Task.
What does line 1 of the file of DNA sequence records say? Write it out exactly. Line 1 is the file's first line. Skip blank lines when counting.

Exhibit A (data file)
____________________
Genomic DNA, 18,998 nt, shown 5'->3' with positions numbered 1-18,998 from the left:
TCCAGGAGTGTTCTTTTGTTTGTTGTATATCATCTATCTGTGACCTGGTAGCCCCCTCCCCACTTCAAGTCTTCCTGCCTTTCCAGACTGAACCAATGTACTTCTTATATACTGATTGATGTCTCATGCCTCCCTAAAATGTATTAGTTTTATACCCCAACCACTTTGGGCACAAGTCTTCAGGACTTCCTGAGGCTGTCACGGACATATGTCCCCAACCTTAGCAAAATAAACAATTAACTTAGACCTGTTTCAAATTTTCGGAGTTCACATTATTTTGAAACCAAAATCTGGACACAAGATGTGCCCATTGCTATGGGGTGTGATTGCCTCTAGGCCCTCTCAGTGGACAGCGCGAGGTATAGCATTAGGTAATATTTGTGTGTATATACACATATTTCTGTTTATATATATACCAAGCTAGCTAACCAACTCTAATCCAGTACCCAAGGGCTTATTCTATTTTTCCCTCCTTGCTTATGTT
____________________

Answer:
Genomic DNA, 18,998 nt, shown 5'->3' with positions numbered 1-18,998 from the left: